7 PM | RTI and collegium | 19 April, 2019

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The Supreme Court has reserved its judgment on a petition seeking clarification whether the office of Chief Justice of India (CJI) is covered under the Right to Information (RTI) Act.

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A five-judge constitutional bench hearing a petition related to

  • the status of the Chief Justice as a public authority
  • the disclosure of judges’ assets
  • whether the correspondence of the Collegium (the body of judges that selects and makes appointments to the higher judiciary) was subject to the RTI.
• The Collegium includes the five senior-most judges of the Supreme Court, who collectively constitute the selection panel for judicial appointments to the Supreme Court (and the three senior-most judges when it comes to the High Courts).
• The Collegium itself is not mentioned in the text of the Constitution: it arose out of a judgment of the Supreme Court, and in response to increased executive interference in judicial appointments
• The Collegium, however, has immunised itself from any form of public scrutiny. The nomination process is secret, the deliberations are secret, the reasons for elevation or non-elevation are secret.
• In 2015, the Supreme Court struck down a constitutional amendment establishing a National Judicial Appointments Commission, which would have replaced the Collegium.



  • 2009: Subhash Chandra Agarwal, RTI activist, had sought information as to whether judges of SC and HC had given declaration of their income and assets to the Chief Justice of India.
  • 2009: Central Information Commission directed the SC Registry to furnish information to Subhash Chandra Agarwal
  • 2009: SC administration challenged CIC order in Delhi High Court
  • 2010: Delhi HC single bench held that the Office of the Chief Justice of India (CJI) was a “public authority”, and therefore, subject to the provisions of the Act. Information held by the CJI including information about judges’ assets, could be requested by the public through an RTI application. The judgment also held that the information of judges’ assets does not qualify as “personal information” exempt under Section 8(1)(j).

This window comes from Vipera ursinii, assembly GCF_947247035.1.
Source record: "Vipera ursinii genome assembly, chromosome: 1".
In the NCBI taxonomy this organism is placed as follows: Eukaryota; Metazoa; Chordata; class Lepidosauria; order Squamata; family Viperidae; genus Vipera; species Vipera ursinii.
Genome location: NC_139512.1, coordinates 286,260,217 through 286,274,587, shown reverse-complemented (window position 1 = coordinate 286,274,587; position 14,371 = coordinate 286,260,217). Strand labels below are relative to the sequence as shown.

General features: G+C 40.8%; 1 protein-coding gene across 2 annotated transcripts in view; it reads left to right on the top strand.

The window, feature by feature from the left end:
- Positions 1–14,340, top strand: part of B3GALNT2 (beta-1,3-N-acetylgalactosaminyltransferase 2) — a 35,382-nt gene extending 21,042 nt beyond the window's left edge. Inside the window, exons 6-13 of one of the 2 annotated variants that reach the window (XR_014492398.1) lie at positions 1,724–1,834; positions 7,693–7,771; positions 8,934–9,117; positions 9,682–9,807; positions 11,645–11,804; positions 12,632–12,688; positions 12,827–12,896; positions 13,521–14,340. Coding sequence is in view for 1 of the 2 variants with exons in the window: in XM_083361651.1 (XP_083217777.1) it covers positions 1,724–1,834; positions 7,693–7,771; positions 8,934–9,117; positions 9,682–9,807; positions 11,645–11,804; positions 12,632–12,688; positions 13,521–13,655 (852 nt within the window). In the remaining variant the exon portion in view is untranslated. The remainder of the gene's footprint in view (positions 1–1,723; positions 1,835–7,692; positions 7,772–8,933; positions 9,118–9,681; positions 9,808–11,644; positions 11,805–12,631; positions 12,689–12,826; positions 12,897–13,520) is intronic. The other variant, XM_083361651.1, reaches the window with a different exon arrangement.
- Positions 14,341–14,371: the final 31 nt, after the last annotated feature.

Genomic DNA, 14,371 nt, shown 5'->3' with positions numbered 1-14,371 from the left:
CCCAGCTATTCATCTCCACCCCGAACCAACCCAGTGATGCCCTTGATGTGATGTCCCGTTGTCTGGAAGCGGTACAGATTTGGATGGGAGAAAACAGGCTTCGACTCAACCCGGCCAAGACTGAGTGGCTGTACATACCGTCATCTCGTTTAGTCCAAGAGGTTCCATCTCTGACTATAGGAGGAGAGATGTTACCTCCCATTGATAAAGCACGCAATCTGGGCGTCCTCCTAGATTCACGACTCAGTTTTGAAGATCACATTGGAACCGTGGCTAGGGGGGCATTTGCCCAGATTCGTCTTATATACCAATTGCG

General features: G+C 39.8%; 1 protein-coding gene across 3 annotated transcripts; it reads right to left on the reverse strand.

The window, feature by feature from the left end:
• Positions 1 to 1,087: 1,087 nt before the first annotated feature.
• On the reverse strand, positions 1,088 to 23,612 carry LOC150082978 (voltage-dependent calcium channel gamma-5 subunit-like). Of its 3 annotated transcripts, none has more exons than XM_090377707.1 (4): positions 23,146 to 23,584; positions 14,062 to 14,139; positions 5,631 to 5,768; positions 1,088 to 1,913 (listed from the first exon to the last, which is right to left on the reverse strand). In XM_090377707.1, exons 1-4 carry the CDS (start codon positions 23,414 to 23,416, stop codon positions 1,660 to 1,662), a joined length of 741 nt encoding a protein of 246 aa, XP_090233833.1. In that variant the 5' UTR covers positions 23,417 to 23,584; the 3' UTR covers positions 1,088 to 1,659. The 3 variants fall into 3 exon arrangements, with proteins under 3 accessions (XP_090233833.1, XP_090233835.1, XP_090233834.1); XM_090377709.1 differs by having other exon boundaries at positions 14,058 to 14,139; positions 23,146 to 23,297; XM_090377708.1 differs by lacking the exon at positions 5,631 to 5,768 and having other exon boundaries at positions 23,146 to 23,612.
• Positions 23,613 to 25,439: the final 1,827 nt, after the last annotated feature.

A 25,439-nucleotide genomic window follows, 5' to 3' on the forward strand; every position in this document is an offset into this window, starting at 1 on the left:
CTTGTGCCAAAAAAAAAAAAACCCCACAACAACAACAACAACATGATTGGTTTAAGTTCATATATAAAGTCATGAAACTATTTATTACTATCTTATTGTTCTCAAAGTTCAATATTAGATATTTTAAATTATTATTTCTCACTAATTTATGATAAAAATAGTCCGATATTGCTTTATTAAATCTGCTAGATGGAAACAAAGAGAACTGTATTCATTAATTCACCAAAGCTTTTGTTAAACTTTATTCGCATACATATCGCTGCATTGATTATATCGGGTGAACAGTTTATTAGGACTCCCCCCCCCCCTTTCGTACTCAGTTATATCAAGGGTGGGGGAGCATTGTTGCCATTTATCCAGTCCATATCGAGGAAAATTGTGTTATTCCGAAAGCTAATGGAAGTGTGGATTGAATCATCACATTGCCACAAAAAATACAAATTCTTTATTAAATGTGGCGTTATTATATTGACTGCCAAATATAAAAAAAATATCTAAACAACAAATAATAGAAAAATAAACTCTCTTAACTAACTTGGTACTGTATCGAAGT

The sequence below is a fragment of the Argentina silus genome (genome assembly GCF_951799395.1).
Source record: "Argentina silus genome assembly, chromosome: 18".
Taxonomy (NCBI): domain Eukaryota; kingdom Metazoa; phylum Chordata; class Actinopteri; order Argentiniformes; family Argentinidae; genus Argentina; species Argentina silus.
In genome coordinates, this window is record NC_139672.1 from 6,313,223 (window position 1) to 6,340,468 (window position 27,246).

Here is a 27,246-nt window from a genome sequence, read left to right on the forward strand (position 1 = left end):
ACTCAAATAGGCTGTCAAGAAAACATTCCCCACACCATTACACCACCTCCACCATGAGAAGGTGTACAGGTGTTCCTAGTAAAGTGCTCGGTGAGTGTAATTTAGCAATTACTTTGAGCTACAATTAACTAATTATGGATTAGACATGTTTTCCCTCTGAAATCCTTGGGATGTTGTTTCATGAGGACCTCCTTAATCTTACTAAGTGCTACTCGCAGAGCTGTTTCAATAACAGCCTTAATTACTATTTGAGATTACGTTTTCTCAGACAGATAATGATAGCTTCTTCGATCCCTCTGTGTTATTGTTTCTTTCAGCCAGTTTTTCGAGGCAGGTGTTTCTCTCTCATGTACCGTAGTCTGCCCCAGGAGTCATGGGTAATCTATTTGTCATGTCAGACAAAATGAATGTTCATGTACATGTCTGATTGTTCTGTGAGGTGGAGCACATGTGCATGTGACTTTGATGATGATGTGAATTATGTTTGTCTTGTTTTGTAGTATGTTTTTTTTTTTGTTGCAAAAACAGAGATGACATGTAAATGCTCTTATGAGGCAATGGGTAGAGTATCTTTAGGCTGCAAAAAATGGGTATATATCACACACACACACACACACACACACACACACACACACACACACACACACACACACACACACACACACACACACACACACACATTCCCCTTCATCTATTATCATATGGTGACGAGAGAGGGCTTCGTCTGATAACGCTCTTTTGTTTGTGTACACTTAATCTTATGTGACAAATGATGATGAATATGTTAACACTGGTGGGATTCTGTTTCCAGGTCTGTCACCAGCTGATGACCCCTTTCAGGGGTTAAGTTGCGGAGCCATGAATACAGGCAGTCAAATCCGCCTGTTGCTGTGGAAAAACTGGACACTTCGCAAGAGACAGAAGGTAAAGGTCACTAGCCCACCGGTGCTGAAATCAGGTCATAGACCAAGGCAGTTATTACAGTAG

• 2010: SC challenged the order in Delhi HC division bench
  • 2010: Division bench of Delhi HC upheld the Single bench Order of Delhi HC
  • 2010: Secretary General of the Court challenged the decisions of Delhi High Court and CIC before the SC
  • 2010: SC admitted the case and the directions of CIC and Delhi High Court were stayed
  • 2016: Three bench judge refer the case to larger constitutional bench
  • 2019: A five-judge Constitution bench headed by Chief Justice heard the appeals filed in 2010 by Secretary General of the Supreme Court
  • April 2019: SC reserved the verdict


Issues with case

Conflict of Interest: SC is hearing a case filed by its own administrative wing. This is a case of conflict of interest. However, many experts observe that acting as court of necessity as there is no other avenues to appeal against the order of division bench of Delhi HC.

Argument for CJI as public Authority

  1. Improve transparency: Greater transparency in the working of the apex court will foster more respect for the institution.
  2. Citizen Right to know: Public disclosure is necessary to guarantee a citizen’s right to know, under Articles 19 and 21 of the Constitution. Earlier in Association for Democratic Reforms case, SC upheld a citizen’s right to know about public functionaries and candidates for office, including information about assets and criminal and educational background.
  3. SC as public authority: Section 2 (h) of RTI act define SC is public authority. Also, SC could not be exempted under section 8(1) of RTI act


Argument Against CJI as Public Authority

  1. Affect judicial independence: The AG argued in Supreme Court that disclosing the correspondence of the Collegium would impact judicial independence.
  2. Impact career or life of Judge: Disclosing the reasons for rejection of a judge would impact life or career of judge.
  3. Against right to privacy: Disclosure of personal assets of judges under RTI is against their privacy.
  4. Open the Pandora box: If SC upheld the decision of Delhi HC, the common citizen would be empowered to seeks all the information regarding appointment and transfer, consequently opens the pandora box.
  5. Affect national Integrity: Disclosure of information about the judicial process may compromise national security and integrity

Way Ahead

Although, after NJAC judgment on the pretext of bringing transparency, various HC and Judges started to declare their assets voluntarily. The SC started declaration of the reasons for recommending some and rejecting others under collegium, but all these are voluntarily.

RTI Act merely recognises the constitutional right of citizens to freedom of speech and expression. Independence of judiciary forms part of the basic structure of the Constitution. The independence of the judiciary and fundamental right to free speech and expression are of great value and both are required to be balanced. The current debate is a sign of a healthy nation.

The Supreme Court has for long been a people’s court and has been pronouncing judgements for the betterment of the human condition. Let’s wait for final judgement which is going to decide whether ‘reasons that are recorded in writing’ should be made public

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